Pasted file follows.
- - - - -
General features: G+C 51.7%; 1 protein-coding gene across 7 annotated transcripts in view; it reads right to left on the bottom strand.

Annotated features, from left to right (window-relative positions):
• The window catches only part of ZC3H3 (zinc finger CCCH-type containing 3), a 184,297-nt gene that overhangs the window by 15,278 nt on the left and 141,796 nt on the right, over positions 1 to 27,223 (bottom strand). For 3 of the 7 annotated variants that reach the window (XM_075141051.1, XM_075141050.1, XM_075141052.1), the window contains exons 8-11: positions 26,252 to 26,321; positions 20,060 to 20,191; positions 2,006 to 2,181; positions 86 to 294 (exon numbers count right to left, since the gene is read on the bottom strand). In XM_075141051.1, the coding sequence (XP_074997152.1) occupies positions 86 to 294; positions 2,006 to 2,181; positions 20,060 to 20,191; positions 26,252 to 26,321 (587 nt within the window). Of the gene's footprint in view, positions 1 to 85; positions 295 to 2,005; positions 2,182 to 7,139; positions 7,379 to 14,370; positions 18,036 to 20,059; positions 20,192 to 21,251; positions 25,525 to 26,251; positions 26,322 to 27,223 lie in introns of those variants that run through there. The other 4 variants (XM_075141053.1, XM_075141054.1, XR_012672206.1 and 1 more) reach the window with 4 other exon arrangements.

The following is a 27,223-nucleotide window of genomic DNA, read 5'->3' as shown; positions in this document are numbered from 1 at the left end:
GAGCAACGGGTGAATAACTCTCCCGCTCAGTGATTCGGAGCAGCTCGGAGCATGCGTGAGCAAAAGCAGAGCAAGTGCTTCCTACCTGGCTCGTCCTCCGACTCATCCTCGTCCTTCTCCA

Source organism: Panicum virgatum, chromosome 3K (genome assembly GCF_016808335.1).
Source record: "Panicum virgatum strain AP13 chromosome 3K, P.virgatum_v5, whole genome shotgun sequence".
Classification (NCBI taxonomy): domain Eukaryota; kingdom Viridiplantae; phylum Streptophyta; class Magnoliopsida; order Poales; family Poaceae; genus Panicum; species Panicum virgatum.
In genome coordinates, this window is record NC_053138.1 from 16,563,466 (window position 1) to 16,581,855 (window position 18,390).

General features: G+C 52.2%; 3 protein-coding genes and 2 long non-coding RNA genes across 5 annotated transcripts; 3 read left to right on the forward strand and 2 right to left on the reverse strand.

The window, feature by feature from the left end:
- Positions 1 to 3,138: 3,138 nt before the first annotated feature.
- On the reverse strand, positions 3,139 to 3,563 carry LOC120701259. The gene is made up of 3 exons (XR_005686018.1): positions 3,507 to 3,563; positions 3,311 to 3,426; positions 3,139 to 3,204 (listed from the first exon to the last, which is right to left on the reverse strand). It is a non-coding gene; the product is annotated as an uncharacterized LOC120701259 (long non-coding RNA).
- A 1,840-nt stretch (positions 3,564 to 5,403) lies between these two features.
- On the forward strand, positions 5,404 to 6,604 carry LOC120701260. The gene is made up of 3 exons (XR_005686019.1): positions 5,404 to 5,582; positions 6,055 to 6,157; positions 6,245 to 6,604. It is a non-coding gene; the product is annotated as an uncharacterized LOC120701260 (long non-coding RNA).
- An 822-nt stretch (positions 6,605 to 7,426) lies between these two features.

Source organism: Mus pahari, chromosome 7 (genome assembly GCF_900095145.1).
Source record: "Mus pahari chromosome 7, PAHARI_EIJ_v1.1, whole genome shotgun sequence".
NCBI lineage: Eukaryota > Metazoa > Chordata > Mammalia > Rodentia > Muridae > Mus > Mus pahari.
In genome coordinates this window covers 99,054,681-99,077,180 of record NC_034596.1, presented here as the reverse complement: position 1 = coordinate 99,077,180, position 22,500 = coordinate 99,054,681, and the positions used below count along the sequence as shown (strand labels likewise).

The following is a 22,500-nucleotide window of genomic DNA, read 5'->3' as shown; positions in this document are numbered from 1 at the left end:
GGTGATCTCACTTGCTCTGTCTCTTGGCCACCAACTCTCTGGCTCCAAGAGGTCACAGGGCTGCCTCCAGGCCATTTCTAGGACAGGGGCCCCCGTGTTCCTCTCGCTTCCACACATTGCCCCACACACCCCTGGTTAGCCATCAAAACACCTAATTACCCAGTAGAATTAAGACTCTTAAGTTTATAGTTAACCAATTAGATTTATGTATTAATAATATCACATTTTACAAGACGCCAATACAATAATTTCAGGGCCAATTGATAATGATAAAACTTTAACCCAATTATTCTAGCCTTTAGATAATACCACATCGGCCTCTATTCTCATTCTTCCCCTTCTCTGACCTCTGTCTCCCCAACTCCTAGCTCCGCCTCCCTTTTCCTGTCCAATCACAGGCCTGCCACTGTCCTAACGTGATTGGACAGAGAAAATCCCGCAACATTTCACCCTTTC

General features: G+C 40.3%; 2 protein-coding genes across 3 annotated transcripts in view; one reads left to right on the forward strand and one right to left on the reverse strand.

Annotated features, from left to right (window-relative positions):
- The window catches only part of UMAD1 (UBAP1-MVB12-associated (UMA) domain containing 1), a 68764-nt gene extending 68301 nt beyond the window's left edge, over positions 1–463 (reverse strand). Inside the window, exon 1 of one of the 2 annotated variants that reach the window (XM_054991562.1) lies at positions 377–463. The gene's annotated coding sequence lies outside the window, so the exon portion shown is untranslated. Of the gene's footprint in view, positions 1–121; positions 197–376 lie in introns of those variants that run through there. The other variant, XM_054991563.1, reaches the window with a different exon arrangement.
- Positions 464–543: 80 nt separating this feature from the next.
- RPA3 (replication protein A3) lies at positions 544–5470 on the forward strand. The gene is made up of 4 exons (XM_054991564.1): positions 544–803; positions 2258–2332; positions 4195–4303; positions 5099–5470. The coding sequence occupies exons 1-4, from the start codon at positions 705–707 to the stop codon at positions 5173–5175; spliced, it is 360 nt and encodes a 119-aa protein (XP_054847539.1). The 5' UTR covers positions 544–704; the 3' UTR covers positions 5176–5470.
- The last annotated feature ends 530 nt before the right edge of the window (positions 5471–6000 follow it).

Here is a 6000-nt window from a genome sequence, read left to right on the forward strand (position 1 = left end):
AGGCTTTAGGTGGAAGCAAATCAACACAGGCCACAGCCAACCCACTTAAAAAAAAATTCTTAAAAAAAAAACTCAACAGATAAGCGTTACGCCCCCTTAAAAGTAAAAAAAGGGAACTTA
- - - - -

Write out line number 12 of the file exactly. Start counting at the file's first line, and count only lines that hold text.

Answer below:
- Positions 1 to 3,138: 3,138 nt before the first annotated feature.